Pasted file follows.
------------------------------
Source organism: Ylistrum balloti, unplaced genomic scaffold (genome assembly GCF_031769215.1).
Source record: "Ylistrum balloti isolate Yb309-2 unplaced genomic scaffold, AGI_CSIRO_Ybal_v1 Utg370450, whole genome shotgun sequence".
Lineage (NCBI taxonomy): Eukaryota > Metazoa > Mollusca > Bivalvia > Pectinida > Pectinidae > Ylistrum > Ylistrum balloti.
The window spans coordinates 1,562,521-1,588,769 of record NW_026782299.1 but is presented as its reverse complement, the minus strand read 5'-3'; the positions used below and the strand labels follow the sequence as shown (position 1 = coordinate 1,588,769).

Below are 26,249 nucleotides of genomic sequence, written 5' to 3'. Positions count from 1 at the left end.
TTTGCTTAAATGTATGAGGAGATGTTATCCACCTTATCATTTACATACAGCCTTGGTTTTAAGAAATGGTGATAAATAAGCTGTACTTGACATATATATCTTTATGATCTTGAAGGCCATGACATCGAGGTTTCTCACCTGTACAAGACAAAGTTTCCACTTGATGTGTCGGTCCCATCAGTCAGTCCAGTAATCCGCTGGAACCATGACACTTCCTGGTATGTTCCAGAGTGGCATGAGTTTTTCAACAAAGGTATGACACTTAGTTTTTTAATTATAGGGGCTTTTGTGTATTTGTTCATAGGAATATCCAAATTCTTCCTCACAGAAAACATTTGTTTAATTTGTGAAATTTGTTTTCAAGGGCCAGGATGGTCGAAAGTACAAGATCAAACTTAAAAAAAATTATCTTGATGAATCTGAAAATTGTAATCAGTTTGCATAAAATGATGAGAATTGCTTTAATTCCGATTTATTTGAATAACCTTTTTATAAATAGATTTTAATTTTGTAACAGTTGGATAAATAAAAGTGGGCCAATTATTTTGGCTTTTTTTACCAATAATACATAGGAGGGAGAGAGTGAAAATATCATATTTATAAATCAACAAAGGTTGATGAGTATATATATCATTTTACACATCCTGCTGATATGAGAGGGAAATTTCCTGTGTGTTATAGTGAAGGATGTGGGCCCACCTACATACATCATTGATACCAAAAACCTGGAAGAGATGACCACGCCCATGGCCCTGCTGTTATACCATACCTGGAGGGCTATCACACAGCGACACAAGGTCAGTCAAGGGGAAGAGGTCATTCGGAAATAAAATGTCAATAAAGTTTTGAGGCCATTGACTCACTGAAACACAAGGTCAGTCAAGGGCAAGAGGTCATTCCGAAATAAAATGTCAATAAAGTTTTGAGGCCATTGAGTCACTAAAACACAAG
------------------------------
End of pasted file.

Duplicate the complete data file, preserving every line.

Source organism: Ylistrum balloti, unplaced genomic scaffold (genome assembly GCF_031769215.1).
Source record: "Ylistrum balloti isolate Yb309-2 unplaced genomic scaffold, AGI_CSIRO_Ybal_v1 Utg370450, whole genome shotgun sequence".
Lineage (NCBI taxonomy): Eukaryota > Metazoa > Mollusca > Bivalvia > Pectinida > Pectinidae > Ylistrum > Ylistrum balloti.
The window spans coordinates 1,562,521-1,588,769 of record NW_026782299.1 but is presented as its reverse complement, the minus strand read 5'-3'; the positions used below and the strand labels follow the sequence as shown (position 1 = coordinate 1,588,769).

Below are 26,249 nucleotides of genomic sequence, written 5' to 3'. Positions count from 1 at the left end.
TTTGCTTAAATGTATGAGGAGATGTTATCCACCTTATCATTTACATACAGCCTTGGTTTTAAGAAATGGTGATAAATAAGCTGTACTTGACATATATATCTTTATGATCTTGAAGGCCATGACATCGAGGTTTCTCACCTGTACAAGACAAAGTTTCCACTTGATGTGTCGGTCCCATCAGTCAGTCCAGTAATCCGCTGGAACCATGACACTTCCTGGTATGTTCCAGAGTGGCATGAGTTTTTCAACAAAGGTATGACACTTAGTTTTTTAATTATAGGGGCTTTTGTGTATTTGTTCATAGGAATATCCAAATTCTTCCTCACAGAAAACATTTGTTTAATTTGTGAAATTTGTTTTCAAGGGCCAGGATGGTCGAAAGTACAAGATCAAACTTAAAAAAAATTATCTTGATGAATCTGAAAATTGTAATCAGTTTGCATAAAATGATGAGAATTGCTTTAATTCCGATTTATTTGAATAACCTTTTTATAAATAGATTTTAATTTTGTAACAGTTGGATAAATAAAAGTGGGCCAATTATTTTGGCTTTTTTTACCAATAATACATAGGAGGGAGAGAGTGAAAATATCATATTTATAAATCAACAAAGGTTGATGAGTATATATATCATTTTACACATCCTGCTGATATGAGAGGGAAATTTCCTGTGTGTTATAGTGAAGGATGTGGGCCCACCTACATACATCATTGATACCAAAAACCTGGAAGAGATGACCACGCCCATGGCCCTGCTGTTATACCATACCTGGAGGGCTATCACACAGCGACACAAGGTCAGTCAAGGGGAAGAGGTCATTCGGAAATAAAATGTCAATAAAGTTTTGAGGCCATTGACTCACTGAAACACAAGGTCAGTCAAGGGCAAGAGGTCATTCCGAAATAAAATGTCAATAAAGTTTTGAGGCCATTGAGTCACTAAAACACAAG